November 28-29, 2003
at Lecture Hall 1, Faculty of Law & Letters Bldg.2, The University of Tokyo
Section 1 : Lecture
How has contemporary philosophy conceptualized death?
November 28 15:30-17:15
On November 28th, the symposium started with an opening address by Prof. Takeshi Inagami (the chair of Graduate School of Humanities and Sociology) which included a memorable recounting of his experience of his mother's recent death. Following this, Prof. Seizo Sekine (the general moderator) explained the intention of this symposium explaining that the aim was to make a comparative study of the differing positions to understand death and life among people in modern Japan and in other various civilizations. There were three sections in the symposium.
The topic of the first section was "How has contemporary philosophy conceptuarised death?" (the moderator of this section was Prof. Jyun Matsuura .) Prof. Günther Pöltner (Universität Wien) gave a keynote speech titled "Aspekte gegenwaertigen philosophischen Todesverstaendnisses." He pointed out the resent trend to consider death as "nothing" without relying on metaphysical understandings of death seen in the ideas of "the world beyond," "reincarnation'' and so on. Prof. Sekine, as a commentator, responded to this speech with some questions as to what differences and relations are among the concept of "nothing" by Heideggar, that of "nothing" having cultivated in Western tradition and that of "absolute nothing" maintained in the system of Asian philosophy was, how the co-existence of the dead, who lives in our memories, and the living would be by restoring the view of "others" that ego-centric philosophy illuminated.
Section 2 : Symposium
The dead and the living in various civilizations
November 29 10:00-12:30
The second section was held in the morning on November 29th. Its topic was "The dead and the living in various civilizations" (the moderator of this section was Prof. Masaru Ikezawa). Although it was a rainy day, so many people as the previous day came to the symposium.
Panelists of this section was Prof. Stephen F. Teiser (Princeton University) and Prof. Hisao Miyamoto (the University of Tokyo). Prof. Teiser made a presentation on the geometry of death in Buddhism, using slides. Prof. Miyamoto formulated the scheme to demonstrate the ways in which festival space created in the community, characterized by its member's life and the member's symbolical/social death (eg.. refugees who have no civil rights) and the living (community of refugees). Prof. Gaynor Sekimori (the University of Tokyo) and Assistant Prof. Kazuko Shiojiri (University of Tsukuba), as commentators, responded to them by taking up some topics of Shugen-do in Japan and Islam.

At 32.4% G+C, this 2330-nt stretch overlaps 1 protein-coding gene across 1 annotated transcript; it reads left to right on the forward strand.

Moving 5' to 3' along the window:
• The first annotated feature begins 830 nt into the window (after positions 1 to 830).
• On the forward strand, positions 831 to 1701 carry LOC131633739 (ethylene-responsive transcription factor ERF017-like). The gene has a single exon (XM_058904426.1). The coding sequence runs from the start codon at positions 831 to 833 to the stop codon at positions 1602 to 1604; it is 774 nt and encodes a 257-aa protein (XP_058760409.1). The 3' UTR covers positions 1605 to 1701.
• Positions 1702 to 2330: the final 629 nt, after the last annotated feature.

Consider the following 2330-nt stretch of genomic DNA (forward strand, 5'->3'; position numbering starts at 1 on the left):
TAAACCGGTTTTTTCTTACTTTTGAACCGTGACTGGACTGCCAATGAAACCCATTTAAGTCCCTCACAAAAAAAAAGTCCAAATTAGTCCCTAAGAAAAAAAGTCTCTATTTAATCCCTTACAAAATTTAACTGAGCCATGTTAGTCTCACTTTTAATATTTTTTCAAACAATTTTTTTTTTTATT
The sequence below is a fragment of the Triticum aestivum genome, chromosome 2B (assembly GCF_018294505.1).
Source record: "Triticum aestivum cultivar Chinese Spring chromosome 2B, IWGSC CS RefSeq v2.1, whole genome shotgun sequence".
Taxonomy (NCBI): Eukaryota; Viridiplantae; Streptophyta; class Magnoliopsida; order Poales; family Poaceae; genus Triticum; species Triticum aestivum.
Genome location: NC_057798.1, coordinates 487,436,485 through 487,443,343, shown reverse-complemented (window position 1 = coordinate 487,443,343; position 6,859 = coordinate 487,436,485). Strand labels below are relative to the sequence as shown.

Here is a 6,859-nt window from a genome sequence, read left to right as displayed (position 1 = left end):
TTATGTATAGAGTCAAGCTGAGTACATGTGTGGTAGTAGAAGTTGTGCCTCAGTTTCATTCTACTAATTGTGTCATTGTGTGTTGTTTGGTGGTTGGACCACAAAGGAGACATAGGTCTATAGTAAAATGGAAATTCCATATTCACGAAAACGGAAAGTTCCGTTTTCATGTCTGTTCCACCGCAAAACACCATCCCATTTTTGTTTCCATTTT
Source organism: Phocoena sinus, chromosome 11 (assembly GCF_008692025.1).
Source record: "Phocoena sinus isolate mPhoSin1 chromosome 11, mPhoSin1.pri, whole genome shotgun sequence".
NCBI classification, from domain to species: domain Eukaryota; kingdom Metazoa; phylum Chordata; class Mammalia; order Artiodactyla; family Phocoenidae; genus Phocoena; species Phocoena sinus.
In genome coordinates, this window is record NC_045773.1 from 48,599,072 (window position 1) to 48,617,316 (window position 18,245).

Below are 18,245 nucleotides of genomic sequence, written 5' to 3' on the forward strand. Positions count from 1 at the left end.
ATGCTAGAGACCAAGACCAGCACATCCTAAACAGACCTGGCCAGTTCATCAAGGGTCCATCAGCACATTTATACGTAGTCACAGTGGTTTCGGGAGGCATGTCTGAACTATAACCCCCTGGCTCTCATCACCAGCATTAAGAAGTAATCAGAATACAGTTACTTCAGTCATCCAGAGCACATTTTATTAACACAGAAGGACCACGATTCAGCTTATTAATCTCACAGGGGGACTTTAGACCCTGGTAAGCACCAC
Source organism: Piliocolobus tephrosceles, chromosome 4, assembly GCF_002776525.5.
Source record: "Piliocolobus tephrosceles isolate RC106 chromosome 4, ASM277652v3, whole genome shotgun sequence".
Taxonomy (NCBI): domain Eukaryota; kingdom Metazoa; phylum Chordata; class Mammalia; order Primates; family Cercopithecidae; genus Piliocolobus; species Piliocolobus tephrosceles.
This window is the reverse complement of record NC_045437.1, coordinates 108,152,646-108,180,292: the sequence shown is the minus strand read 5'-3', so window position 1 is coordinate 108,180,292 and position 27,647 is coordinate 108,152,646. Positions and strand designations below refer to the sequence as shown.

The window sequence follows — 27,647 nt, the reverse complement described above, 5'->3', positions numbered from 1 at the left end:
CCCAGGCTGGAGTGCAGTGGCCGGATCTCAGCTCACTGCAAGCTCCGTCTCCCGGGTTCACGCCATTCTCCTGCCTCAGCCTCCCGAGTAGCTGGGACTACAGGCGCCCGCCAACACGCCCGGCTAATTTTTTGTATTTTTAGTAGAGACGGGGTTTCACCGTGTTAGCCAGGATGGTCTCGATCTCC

Section 3 : Symposium
The present context for the dead and the living
November 29 14:00-18:00
After the lunch break, the third section "The present context for the dead and the living" began. (The moderator of this section was Prof. Fumihiko Sueki .) Its panelists were Prof. Hiroshi Watanabe (the University of Tokyo), Prof. Tetsuo Watanabe (Tokyo Medical and Dental University) and Prof. James H. Foard (Arizona State University). Commentators were Assistant Prof. Kakumyo Kanno (University of Tokyo), Prof. Fabio Rambelli (University of Sapporo) and Prof. Kunimitsu Kawamura (University of Osaka).
Prof. Watanabe Hiroshi discussed the death and life in "modernity" as expressed in Western music, using a CD of funeral marches and requiems. The commentator, Assistant Prof. Kanno, responded to this presentation by questioning how the relationship between modernity in Western music and Western politics. Prof. Watanabe Tetsuo gave a warning to us contemporary people from the viewpoint of psychopathology, arguing about one case of schizophrenia brought about by ignorance of the co-existence of the dead and the living lying in one's mental depth. The last panelist, Prof. J. Foard, suggested that for us who experienced the Holocaust in Hiroshima, the only purpose of understanding the meaning of nonsense mass murders is to apply our knowledge, memories and experiences of these historical mass murders in preventing mass murder which may happen in the future.
Midst much applause by the audience, the symposium was broken up with a closing address and an address of thanks to the audience, guests and staffs by the leader of COE program, Prof. Susumu Shimazono .